Like many kids, I loved Christmas. But it wasn’t just about the presents under the tree. I loved everything else — the gingerbread cookies, the wreaths on the door and yes, the holiday lights.
My dad kind of took a unique approach the lights. He bought these iridescent blue lights and wrapped on the trunks of the trees in our front yard. Driving up the street, I always knew which house was ours — the one with the glowing blue trunks!
But it sort of became a rite of passage to spend one weekend between Thanksgiving and Christmas touring the various neighborhoods to see what other light displays were out there. A local park set up a veritable winter wonderland, complete with candy canes, sleighs and reindeer.
After New Year’s, I became sad when all the lights would disappear.
What a pleasure to move to Nederland and find out that people continued to light up the houses after New Year’s. Someone said it had something to do with Three Kings Day on January 6. But that day came and went, and the lights still shone brilliantly.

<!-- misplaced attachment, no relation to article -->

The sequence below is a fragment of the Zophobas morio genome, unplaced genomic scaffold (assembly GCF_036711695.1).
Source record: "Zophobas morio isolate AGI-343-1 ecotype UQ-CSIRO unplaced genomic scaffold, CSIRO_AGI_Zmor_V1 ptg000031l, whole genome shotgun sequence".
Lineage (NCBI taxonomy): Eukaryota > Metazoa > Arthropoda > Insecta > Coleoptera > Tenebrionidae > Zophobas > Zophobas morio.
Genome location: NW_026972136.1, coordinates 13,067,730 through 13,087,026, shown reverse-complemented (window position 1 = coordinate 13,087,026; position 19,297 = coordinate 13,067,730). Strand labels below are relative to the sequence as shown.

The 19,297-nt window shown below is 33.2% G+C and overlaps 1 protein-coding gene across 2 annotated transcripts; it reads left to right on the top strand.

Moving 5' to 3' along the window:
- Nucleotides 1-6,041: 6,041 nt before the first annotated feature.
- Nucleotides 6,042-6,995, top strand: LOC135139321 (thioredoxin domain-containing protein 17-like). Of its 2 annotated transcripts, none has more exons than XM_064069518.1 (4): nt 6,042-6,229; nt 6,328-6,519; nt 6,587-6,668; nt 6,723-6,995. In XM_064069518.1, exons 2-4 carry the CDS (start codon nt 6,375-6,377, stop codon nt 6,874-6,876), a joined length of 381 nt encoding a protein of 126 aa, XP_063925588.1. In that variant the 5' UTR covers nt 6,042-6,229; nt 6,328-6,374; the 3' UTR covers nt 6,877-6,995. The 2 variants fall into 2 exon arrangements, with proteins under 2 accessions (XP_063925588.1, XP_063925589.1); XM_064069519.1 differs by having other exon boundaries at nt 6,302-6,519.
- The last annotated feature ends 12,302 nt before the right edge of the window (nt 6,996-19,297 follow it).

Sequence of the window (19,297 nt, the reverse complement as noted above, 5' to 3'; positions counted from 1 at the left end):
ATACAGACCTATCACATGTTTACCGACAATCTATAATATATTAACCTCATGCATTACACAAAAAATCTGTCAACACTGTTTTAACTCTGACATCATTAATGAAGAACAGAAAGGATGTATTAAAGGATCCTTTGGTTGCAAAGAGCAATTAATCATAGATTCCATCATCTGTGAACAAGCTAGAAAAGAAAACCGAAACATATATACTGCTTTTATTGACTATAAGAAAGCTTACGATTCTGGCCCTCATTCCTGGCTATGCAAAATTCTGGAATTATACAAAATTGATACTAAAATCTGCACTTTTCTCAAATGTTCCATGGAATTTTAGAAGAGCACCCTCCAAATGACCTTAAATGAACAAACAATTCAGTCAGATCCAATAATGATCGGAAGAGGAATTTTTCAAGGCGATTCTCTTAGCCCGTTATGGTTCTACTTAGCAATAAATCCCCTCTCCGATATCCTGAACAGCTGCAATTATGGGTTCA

Another person told me it had to do with the lighted star on the hill above Boulder. The start supposedly stayed lit until Martin Luther King’s Day. But after that Monday, nobody’s lights came down. I didn’t understand why, but I delighted in it. I never did really understand if there was definite time to take them down. The lights shone brightly through the end of January.
As they say, when in Rome…
So we went along with the program, continuing to plug in our multi-colored lights. And then, driving to work I heard a story on Colorado Public Radio that shed some “light” (pardon the pun) on the issue.
One of the biggest events of the year in Denver takes place in January — the National Western Stock Show. For 16 days, Denver is filled with all things rodeo – calf roping, bull riding, barrel racing and more. It usually runs for the last two weeks in January.
According to the CPR story, it’s a Denver tradition to keep your holiday lights up through the end of the stock show. Aah, now this is making sense. Apparently, the tradition has been going for more than 75 years. According to an old article in the Steamboat newspaper, it started way back in 1943. The holiday lights providing a welcoming and festive atmosphere for all the thousands of people coming to Denver for the stock show.
Who actually started the tradition? We’ll probably never know. But I’m glad for all the Coloradans on the Front Range who stick with it and educate our newbies about it. Happily I stare out our window to see our new neighbor from Washington, DC has been sufficiently educated.
For three more weeks, I get to enjoy my favorite part of the holiday season.